Argyle Apple

51104What an odd name. It sure sounds interesting, like some sort of exotic fruit tree. Alas; argyle apple is a eucalyptus; to be specific, Eucalyptus cinerea. Compared to most other eucalypti, it stays rather low. It barely gets as tall as a two story house, even if it gets broad enough to shade most of the backyard. The rusty brown bark becomes roughly furrowed. The irregular branch structure can be quite sculptural.

The main attraction of argyle apple is the aromatic silvery foliage. Young trees are outfitted with circular juvenile leaves that are attached directly to the stems without petioles (leaf stalks). Lanceolate adult leaves are as silvery as juvenile foliage is. (Juvenile foliage of most other eucalypti is more colorful than adult foliage is.) Aggressive pruning of small trees keeps foliage juvenile for a long time.

Actually, those who know how to work with it might pollard or coppice argyle apple. Pollarding eliminates all foliated stems at the end of winter, but for the rest of the year, allows vigorous arching canes of very silvery juvenile foliage to spread outward from a few stout limbs on top of a trunk. Coppicing allows the same sort of growth from stumps just above grade.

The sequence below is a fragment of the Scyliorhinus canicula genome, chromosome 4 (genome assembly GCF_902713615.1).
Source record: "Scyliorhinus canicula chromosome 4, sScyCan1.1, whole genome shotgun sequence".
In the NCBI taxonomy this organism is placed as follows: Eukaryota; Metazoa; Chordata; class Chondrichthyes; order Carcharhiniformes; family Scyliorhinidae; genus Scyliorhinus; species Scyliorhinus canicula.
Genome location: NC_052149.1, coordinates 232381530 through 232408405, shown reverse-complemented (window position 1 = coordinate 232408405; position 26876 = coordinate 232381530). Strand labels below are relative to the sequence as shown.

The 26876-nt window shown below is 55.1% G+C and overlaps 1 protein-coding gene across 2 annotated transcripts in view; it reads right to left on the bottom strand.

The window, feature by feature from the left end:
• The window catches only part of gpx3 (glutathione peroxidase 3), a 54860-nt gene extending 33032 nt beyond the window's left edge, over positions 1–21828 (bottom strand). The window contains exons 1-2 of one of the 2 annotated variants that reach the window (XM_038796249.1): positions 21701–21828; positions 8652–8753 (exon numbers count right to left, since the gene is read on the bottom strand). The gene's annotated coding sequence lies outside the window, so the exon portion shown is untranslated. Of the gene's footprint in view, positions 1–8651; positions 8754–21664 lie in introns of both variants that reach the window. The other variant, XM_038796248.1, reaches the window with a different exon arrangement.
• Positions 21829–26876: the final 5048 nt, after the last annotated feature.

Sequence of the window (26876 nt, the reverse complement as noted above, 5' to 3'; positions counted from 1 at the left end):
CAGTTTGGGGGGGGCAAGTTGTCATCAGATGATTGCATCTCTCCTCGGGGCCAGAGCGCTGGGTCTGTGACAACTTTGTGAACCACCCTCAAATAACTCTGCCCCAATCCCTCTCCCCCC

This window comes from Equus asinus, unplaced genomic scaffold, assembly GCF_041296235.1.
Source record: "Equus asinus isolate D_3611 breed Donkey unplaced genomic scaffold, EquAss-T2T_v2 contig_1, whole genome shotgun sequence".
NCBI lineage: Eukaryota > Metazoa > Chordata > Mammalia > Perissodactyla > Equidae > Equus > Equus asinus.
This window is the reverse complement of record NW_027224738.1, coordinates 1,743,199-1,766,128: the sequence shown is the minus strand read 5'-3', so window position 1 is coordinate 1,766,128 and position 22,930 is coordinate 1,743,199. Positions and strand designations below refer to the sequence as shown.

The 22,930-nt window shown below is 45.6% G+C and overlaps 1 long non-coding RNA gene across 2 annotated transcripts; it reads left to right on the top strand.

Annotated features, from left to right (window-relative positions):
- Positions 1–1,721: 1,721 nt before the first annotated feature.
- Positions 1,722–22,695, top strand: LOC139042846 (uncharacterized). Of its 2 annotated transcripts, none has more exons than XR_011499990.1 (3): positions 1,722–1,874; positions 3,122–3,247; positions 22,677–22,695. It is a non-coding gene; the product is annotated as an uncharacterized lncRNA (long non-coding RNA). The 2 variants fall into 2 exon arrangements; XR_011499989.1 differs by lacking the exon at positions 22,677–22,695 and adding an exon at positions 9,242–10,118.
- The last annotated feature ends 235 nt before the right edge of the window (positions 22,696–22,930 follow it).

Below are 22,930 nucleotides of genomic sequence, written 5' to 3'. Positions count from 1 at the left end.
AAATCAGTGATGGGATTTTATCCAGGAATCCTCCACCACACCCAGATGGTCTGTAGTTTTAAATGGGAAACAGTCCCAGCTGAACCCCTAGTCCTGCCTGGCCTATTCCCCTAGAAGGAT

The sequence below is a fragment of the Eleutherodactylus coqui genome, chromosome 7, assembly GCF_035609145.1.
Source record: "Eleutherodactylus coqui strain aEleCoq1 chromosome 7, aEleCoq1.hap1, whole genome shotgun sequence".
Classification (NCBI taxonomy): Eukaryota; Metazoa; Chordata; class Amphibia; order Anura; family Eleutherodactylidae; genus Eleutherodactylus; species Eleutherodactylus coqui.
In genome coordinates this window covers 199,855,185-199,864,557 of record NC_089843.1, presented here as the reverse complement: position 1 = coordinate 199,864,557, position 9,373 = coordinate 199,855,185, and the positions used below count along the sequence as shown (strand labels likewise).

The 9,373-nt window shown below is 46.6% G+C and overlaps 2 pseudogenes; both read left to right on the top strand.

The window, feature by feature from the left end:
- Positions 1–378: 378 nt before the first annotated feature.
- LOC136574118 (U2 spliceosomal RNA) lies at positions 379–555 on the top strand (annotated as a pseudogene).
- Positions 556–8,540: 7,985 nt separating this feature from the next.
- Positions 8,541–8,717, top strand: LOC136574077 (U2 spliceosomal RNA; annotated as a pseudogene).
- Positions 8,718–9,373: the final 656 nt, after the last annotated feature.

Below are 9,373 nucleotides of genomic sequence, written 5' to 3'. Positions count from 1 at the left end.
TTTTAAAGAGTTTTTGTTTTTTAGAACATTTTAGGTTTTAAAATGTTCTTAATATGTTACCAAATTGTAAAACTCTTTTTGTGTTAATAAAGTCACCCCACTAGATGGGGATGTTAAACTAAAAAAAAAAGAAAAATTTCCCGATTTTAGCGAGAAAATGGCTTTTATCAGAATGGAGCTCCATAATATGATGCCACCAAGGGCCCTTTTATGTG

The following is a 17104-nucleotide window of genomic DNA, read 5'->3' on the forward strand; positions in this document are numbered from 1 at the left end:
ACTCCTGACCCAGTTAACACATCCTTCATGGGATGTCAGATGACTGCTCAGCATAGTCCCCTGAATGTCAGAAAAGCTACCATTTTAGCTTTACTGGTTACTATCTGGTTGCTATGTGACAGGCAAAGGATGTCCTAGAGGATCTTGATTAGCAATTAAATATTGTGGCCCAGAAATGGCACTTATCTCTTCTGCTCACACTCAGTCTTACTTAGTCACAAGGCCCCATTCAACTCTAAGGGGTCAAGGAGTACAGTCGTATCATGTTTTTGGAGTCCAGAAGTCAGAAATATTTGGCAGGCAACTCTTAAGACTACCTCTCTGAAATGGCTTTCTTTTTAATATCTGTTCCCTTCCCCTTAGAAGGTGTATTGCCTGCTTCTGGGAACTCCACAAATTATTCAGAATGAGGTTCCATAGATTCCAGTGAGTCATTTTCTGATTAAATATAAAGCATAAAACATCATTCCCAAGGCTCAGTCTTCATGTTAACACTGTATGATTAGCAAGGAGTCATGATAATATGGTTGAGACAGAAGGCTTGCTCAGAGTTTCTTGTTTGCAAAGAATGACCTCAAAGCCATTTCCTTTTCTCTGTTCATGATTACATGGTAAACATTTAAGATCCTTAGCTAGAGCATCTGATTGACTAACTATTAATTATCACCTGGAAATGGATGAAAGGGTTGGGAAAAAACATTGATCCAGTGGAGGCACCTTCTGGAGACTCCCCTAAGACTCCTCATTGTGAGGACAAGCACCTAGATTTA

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Pinnate Leaves

P80428K.JPGThat refers to the pattern of the veins in the leaves. Long before studying horticulture and botany at Cal Poly, my classmates and I learned a bit about horticulture within the contexts of studying ‘nature’. While in the sixth grade, we all went to camp for a week. One of the many projects we did during that time was collecting a few leaves to represent three different vein patterns, and mounting them under clear plastic on a cardboard plaque. The three different patters were, ‘pinnate’, ‘palmate’, and ‘parallel’. I do not remember if we all used the same leaves, but for my plaque, I got a blue gum eucalyptus leaf to represent pinnate veins. Palmate veins were represented by English ivy. Parallel veins were represented by English plantain.

These two blue gum trees are the same trees that provided the leaf with pinnate veins for my plaque. This is not a good picture. There really are two trees here. The picture below is even worse, but shows that there really are two separate trees. They probably flanked a driveway to the old house outside of the picture to the right. They are not very healthy right now, and do not seem to be much bigger than they were back in November of 1978, when my sixth grade class was here at camp with them.